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September 24, 2017

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Storm clouds swirling over Korean peninsula

UNITED NATIONS -- Thunder clouds are swirling over the Korean peninsula as a perfect storm of political instability and regional geopolitical challenges rumble through South Korea. North Korea's missile and nuclear tests, as well as Chinese bullying, have thrust the region into a dangerous cycle which could affect South Korea's hard won peace and prosperity. Events over the next six months will be crucial.

Political crisis has returned to South Korea, a vibrant if fractious democracy for over a generation. President Park Geun-hye, the once popular but tough president has been forced from office after a bitter and drawn out impeachment scandal. President Park, the now tarnished daughter of Park Chung-hee, the strongman who rebuilt the shattered South Korean economy, was a close American ally.

Elections slated for May will no longer be the polite formality as expected where former U.N. Secretary General Ban Ki-moon would swan into the Blue House, but a tough knockdown contest between the now-discredited right and an ascendant left.

Not since the countdown to the 1988 Seoul Summer Olympics has there been such political tension.

Yet today's Korea faces a very different dynamic as young people have grown up in a safe, secure and prosperous society no longer shadowed by the Korean War of 1950-53 and the arduous rebuilding era of the 1960s and 1970s. The candle holding protesters are hardly the militant firebomb-throwing hyper political youth of the mid-1980s.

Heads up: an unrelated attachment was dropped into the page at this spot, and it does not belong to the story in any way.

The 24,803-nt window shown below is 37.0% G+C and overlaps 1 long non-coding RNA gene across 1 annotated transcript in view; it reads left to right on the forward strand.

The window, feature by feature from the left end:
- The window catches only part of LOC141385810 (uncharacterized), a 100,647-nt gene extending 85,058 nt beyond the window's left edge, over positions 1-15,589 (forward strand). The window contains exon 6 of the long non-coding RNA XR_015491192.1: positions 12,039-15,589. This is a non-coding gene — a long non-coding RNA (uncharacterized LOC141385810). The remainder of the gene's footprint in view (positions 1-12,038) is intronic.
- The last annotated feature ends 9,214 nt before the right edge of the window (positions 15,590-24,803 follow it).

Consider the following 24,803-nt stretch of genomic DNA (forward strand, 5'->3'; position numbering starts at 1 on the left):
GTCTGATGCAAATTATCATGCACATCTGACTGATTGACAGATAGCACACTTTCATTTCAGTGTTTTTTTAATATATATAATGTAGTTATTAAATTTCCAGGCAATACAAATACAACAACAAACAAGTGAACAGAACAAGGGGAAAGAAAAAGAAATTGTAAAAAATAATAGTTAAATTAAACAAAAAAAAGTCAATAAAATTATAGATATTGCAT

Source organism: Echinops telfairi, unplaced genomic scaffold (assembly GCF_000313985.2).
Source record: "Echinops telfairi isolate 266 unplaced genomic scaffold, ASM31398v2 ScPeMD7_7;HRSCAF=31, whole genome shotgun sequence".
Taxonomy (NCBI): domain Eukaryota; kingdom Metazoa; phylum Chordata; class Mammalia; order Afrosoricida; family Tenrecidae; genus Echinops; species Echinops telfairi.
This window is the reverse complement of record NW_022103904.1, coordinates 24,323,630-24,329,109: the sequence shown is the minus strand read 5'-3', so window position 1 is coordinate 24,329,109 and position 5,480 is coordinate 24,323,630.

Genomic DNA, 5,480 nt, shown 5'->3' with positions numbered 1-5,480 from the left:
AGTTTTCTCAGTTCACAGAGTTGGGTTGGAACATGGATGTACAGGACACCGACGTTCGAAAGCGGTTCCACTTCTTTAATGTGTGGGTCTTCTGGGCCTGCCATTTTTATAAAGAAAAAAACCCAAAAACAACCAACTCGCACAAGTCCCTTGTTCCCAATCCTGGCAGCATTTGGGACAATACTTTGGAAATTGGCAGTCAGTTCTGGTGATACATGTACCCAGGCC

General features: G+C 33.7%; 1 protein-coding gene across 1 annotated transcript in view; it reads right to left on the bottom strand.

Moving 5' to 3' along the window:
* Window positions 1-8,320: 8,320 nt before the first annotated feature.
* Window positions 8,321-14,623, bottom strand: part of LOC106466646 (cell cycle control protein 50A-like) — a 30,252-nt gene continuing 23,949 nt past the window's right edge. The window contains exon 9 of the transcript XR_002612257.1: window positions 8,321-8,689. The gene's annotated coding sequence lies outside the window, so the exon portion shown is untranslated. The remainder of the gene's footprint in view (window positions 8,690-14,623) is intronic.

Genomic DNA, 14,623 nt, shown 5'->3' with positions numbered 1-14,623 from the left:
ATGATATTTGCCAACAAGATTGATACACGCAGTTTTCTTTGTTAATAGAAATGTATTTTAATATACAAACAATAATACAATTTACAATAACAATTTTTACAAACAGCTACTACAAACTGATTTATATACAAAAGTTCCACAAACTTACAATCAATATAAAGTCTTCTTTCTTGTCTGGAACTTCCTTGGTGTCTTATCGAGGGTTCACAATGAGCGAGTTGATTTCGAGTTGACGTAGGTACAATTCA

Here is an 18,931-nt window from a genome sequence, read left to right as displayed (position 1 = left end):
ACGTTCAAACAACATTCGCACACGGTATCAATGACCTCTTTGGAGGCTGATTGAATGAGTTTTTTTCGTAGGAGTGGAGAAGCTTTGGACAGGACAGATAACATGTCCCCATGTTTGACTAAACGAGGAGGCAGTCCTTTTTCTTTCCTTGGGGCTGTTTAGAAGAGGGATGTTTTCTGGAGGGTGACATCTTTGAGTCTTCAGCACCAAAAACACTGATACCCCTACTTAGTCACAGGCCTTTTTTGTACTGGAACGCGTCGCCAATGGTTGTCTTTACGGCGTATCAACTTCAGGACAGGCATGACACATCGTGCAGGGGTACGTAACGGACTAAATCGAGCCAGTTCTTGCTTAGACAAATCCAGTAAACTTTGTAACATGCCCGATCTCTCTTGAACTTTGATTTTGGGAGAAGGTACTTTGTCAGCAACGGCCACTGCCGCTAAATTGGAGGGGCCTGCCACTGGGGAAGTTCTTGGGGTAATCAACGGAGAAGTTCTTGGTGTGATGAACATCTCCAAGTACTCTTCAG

North Korea's nuclear tests and missile provocations continue. While the U.N. Security Council has slapped salvos of economic sanctions on the Pyongyang regime, the reality remains that the quaintly titled Democratic People's Republic of Korea (DPRK) holds workable, if rudimentary, nuclear weapons and is doggedly working for the delivery means through repeated rocket testing.

North Korea's communists pose a real and present danger not only to neighboring South Korea, but to Japan, the USA, and most especially American military bases in Japan and Guam. Before long the Hawaiian Islands and West Coast may be in effective range.

Responding to the emerging missile threat, the U.S. and South Korean governments have agreed to deploy Terminal High Altitude Area Defense (THAAD) anti-missile system to counter North Korea. The decision taken by the Obama administration is now being carried out by the Trump team.

The U.S. Mutual Defense Treaty with Seoul has offered both defense and crucial deterrence behind which South Korea's socioeconomic miracle flourished.

Though THAAD is a defensive system for the Korean peninsula, the People's Republic of China has vigorously opposed the ongoing deployment as posing a threat to the Chinese mainland!

Beijing has encouraged consumer boycotts of South Korean pop stars, TV shows, tourism, and businesses over initial THAAD deployments. Given that the PRC is South Korea's largest trading partner, Beijing's boycott has teeth. But such blunt tactics can also backfire, as the Koreans don't savor being treated as the errant "little brother."

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